Power Pout

Initiative to guard womanhood
By Chin-Chin Chan Chiu

As part of its continuing cervical cancer awareness campaign, GSK Philippines recently launched its partnership with cosmetics manufacturer VMV Hypoallergenics to combat a major problem for Filipino women. Dubbed 'Put On Your Power Pout,' the partnership introduced a twist on spreading awareness by encouraging womenfolk to join the movement by wearing purple lipstick to show their support for this advocacy on prevention.
“As every female is at risk, we are fully committed toward this partnership with GSK Philippines. At VMV Hypoallergenics, we promise the safest, most proven effective care on the planet and that extends to beauty. Our unique combination of science, wellness and beauty in our products means we strongly stand for advocacies that help women, their health, and happiness,” intoned VMV's assistant marketing manager Jacklyn Remo.
Cervical Cancer is the second leading cause of deaths among Filipinas, with seven dying of the dreaded disease every single day; and second worldwide for women ages 15 to 44. What's more worrying is that two in three Pinays diagnosed with the disease may die within five years. Cervical cancer is a risk for women regardless of race, age, lifestyle and/or socio-economic status.
“Cancer is quite a distant concept for women who are well. What might be more important to them is keeping up with the latest trends, especially in fashion and beauty. The lipstick is a woman's own: when she wears it, she makes a statement about herself. Through this partnership with VMV, we hope to drive women to make a statement against cervical cancer,” declared GSK product manager Mark Castillo.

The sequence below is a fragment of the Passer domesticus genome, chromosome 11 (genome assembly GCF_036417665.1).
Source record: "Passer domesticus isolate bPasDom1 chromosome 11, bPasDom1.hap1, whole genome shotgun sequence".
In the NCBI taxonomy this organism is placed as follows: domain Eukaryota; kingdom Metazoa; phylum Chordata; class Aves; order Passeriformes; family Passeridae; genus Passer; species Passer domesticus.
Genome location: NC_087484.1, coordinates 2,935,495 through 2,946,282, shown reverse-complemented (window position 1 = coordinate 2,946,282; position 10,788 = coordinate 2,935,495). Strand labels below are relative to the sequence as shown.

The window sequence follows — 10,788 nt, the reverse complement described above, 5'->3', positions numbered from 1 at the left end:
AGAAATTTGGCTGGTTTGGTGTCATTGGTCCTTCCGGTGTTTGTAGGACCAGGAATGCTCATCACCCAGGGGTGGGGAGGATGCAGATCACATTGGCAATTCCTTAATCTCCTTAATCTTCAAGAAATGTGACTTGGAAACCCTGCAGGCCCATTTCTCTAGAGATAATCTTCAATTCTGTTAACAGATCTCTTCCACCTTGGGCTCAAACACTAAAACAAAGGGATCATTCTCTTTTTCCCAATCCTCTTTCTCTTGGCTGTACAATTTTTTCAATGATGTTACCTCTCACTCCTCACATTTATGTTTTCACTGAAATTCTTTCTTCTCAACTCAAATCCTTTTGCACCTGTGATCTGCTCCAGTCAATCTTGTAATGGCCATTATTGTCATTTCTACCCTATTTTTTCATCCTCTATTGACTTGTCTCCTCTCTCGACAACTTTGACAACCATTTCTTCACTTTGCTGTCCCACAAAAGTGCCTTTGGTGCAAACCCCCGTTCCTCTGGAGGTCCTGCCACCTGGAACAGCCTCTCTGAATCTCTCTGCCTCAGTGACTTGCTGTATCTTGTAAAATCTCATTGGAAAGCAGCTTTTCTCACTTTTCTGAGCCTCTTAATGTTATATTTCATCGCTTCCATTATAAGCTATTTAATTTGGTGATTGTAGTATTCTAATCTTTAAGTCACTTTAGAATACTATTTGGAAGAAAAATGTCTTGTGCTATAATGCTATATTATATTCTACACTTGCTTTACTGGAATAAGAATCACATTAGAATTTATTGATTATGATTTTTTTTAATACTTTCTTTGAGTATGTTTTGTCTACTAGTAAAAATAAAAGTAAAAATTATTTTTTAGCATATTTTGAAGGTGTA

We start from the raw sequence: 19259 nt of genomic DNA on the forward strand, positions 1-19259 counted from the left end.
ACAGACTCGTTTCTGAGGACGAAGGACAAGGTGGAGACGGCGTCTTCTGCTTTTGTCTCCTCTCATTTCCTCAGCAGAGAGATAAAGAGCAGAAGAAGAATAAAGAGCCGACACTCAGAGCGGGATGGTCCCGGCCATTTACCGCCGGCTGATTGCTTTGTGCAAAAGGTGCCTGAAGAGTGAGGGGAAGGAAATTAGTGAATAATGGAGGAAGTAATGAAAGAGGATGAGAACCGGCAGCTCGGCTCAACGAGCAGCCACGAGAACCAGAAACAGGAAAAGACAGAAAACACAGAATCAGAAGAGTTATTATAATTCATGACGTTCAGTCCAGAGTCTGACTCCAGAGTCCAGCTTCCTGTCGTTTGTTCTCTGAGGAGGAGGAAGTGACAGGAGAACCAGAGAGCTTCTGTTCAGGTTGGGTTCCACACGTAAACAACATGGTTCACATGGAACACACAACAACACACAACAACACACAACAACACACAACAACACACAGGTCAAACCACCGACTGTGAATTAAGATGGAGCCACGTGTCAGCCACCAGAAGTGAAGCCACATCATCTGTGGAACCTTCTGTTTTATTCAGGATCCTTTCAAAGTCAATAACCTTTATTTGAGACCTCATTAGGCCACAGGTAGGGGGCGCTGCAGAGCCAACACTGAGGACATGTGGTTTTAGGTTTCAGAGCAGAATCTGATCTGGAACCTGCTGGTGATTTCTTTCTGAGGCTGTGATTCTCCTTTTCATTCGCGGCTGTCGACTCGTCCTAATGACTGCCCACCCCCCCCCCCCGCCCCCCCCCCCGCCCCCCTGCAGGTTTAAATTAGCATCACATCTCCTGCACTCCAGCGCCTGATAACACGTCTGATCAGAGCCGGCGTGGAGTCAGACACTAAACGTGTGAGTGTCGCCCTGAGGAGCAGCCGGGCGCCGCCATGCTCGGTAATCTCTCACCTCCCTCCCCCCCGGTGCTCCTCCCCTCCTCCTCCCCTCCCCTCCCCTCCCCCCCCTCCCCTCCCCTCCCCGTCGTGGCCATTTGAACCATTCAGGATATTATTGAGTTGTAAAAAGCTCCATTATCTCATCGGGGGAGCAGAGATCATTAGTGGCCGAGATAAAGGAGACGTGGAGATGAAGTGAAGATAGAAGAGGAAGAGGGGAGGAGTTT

“The incidence rises at 30 and is at its highest for ages 40 to 55. We started this advocacy in 2008. Globally, there are 527,624 new cases diagnosed each year and 265,653 die annually,” he added.
Based on a study of 307 women in Canada, the incidence of cancer causing HPV infection is actually highest at the young ages of 15 to 19. The World Health Organization Strategic Advisory Group of Experts (WHO-SAGE) on immunization advocates women get immunized before the first exposure to HPV (before sexual contact), as young as nine years old. Cervical cancer occurs when abnormal cells develop and spread in the cervix, the entrance between the vagina and uterus.
“The cervix is the lower, narrow part of the womb and the very spot that dilates during child delivery. This important campaign will help dispel the myths surrounding this oft-neglected disease.
”At the earliest stages, there will be no signs and/or symptoms. Patients as young as 11, and in my practice, a case involving a five-year-old girl, to women as old as 99 can suffer from this disease.
“Direct skin-to-skin contact during the sexual act is the culprit. Actual penetration is not even required. Every year, 6670 patients are diagnosed and 2832 die in the Philippines alone. Eight out of ten women can acquire the diease in their lifetime,” revealed obstetrician-gynecologist Dr. Ester Ganzon.